Blog for 2010-06-24

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The day began at 2:30am with the frantic chattering of what sounded like hundreds of Asian tourists directly outside of my door. Shaking off the residual effects of my Samsa-esque dreams (does this leg look segmented to you?), I jumped down from the top bunk and quickly got dressed—warm clothes, warm clothes because today was the day that we were making the final summit of Mount Kinabalu—a 6km hike up a sheer granite cliff-face to the lofty height of 4092.2m (that's around 13,000ft for you imperialists out there).

After a quick and mostly tasteless breakfast, we began our ascent on the massive staircase that was near our quarters in Laban Rata. Despite the fact that it was 3am and most of us had only gotten about 5 hours of sleep, we were full of energy and confident that summit would be easily obtainable. I was being particularly brazen in my challenge of the mountain by loudly proclaiming that “I've climbed tougher mountains in my sleep—I'm from Colorado, you know.” and “This isn't a trail so much as a highway. Did I mention that I'm from Colorado and have climbed mountains before?” My verbal insinuations of mountainous inadequacy were soon silenced, however, when I realized that the stairs seemed to have no end. After about an hour of dragging myself up these creaky wooden steps, I started to despise them with every ounce of my being. You see, when climbing a mountain it is incredibly important to set a pace that is sustainable for several hours. While it is obvious that the speed of one's gait is a factor in setting a pace, it might be somewhat less obvious that the size of each step is an integral component in setting a pace that makes mountain ascent a comfortable and enjoyable experience. If one's gait is too fast, or if one is forced to take steps that are too large or too small then they will inevitably become winded and fatigued.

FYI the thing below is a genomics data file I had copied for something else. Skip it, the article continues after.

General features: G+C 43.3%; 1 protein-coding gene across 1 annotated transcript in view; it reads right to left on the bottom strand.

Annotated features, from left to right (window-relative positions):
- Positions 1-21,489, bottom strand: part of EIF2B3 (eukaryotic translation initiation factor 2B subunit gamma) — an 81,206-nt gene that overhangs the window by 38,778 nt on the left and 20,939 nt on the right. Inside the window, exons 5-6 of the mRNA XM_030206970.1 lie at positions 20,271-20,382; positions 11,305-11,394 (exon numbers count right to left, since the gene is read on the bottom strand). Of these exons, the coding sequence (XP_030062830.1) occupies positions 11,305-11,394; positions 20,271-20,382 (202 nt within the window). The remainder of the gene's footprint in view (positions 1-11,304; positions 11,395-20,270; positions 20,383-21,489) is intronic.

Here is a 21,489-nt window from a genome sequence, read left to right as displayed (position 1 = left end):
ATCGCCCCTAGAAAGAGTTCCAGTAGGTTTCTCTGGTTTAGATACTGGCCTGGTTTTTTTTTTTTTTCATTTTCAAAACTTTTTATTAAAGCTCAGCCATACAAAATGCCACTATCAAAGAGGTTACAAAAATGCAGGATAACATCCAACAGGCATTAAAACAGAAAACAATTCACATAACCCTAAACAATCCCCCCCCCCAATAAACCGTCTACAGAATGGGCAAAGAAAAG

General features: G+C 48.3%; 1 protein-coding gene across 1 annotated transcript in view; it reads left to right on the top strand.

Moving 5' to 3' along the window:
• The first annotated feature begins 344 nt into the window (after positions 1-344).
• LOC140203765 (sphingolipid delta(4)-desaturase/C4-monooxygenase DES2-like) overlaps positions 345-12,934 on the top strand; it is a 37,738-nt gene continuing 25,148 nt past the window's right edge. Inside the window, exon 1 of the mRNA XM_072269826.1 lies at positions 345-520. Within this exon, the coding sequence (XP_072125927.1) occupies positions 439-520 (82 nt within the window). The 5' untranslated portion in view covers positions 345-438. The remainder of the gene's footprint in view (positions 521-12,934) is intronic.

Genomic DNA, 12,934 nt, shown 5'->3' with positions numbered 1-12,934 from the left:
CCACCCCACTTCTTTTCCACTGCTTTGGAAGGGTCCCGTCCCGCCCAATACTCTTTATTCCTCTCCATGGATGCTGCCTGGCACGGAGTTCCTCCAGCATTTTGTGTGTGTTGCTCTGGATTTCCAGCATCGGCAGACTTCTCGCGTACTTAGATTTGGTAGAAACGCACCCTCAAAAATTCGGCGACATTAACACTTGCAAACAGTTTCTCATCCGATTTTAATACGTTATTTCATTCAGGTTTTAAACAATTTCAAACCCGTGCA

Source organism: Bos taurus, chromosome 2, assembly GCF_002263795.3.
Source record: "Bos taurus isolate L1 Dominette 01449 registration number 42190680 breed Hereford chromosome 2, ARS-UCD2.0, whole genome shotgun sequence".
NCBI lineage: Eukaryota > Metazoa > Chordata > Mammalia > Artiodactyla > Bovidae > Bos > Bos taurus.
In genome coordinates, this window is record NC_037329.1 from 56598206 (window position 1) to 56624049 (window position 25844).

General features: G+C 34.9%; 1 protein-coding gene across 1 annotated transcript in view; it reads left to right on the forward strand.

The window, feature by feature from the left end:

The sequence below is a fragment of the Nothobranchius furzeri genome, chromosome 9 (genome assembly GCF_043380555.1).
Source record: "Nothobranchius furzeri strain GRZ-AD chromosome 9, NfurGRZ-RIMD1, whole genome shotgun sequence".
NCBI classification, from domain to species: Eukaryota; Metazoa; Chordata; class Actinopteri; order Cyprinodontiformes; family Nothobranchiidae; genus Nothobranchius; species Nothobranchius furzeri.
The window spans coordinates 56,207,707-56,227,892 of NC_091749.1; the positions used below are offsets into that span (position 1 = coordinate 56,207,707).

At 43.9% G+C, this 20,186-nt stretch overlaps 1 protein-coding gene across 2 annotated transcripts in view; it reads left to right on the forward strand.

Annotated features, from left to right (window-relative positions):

The reason, my dear reader, that I have gone to such lengths in order explain the intricacies of mountain climbing pace management is to fully elucidate the depths of my discomfort and dismay at the prospect of climbing up a wooden staircase on the side of a mountain.

My brooding would soon come to an end, however, as the infernal stairs finally ended and we entered the “sheer granite cliff” portion of our hike. Two kilometers after Laban Rata the stairs abrubtly ended as the cliff-face became precipitously steep and the trail was forced to make wide switchbacks. Thicks ropes replaced the stairs as our buffer between the rockface and a quick plunge to our deaths. It was also at this time that we finally left tree line and were able to see the progress that we had already made. Already far below us we could make out the dim outlines of Laban Rata in the moonlight. Perhaps most eye openeing, however, was being able to see the headlamps of our fellow tourist-hikers. It was possible to see the bobbing pinpoints of light emitted by each hiker's headlamp stretching out like a great caravan from Laban Rata all the way to the point where the mountain obscured our view of the summit still high above us.


To be finished soon...